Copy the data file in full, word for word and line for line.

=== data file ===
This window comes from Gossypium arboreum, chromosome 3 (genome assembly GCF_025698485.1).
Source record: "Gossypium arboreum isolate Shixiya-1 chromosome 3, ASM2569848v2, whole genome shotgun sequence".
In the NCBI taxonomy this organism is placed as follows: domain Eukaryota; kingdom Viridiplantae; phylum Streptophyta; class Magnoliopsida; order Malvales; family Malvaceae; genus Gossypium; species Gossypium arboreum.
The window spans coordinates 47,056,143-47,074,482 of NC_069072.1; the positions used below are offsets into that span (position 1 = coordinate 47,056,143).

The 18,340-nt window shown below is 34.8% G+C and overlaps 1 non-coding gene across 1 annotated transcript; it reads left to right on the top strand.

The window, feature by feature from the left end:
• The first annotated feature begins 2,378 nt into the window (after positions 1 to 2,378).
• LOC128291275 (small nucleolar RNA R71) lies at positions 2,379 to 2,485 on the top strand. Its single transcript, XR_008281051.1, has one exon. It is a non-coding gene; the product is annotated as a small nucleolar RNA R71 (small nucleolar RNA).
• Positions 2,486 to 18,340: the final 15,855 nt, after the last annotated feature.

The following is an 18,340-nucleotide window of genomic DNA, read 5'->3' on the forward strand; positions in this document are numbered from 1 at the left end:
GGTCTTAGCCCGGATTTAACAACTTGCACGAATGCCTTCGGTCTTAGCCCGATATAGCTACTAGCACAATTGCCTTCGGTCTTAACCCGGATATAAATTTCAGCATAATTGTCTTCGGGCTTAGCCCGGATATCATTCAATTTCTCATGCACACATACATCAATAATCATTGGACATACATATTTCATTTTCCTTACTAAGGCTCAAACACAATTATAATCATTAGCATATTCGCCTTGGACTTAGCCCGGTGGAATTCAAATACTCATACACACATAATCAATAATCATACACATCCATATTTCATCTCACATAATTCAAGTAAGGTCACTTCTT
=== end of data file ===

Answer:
This window comes from Gossypium arboreum, chromosome 3 (genome assembly GCF_025698485.1).
Source record: "Gossypium arboreum isolate Shixiya-1 chromosome 3, ASM2569848v2, whole genome shotgun sequence".
In the NCBI taxonomy this organism is placed as follows: domain Eukaryota; kingdom Viridiplantae; phylum Streptophyta; class Magnoliopsida; order Malvales; family Malvaceae; genus Gossypium; species Gossypium arboreum.
The window spans coordinates 47,056,143-47,074,482 of NC_069072.1; the positions used below are offsets into that span (position 1 = coordinate 47,056,143).

The 18,340-nt window shown below is 34.8% G+C and overlaps 1 non-coding gene across 1 annotated transcript; it reads left to right on the top strand.

The window, feature by feature from the left end:
• The first annotated feature begins 2,378 nt into the window (after positions 1 to 2,378).
• LOC128291275 (small nucleolar RNA R71) lies at positions 2,379 to 2,485 on the top strand. Its single transcript, XR_008281051.1, has one exon. It is a non-coding gene; the product is annotated as a small nucleolar RNA R71 (small nucleolar RNA).
• Positions 2,486 to 18,340: the final 15,855 nt, after the last annotated feature.

The following is an 18,340-nucleotide window of genomic DNA, read 5'->3' on the forward strand; positions in this document are numbered from 1 at the left end:
GGTCTTAGCCCGGATTTAACAACTTGCACGAATGCCTTCGGTCTTAGCCCGATATAGCTACTAGCACAATTGCCTTCGGTCTTAACCCGGATATAAATTTCAGCATAATTGTCTTCGGGCTTAGCCCGGATATCATTCAATTTCTCATGCACACATACATCAATAATCATTGGACATACATATTTCATTTTCCTTACTAAGGCTCAAACACAATTATAATCATTAGCATATTCGCCTTGGACTTAGCCCGGTGGAATTCAAATACTCATACACACATAATCAATAATCATACACATCCATATTTCATCTCACATAATTCAAGTAAGGTCACTTCTT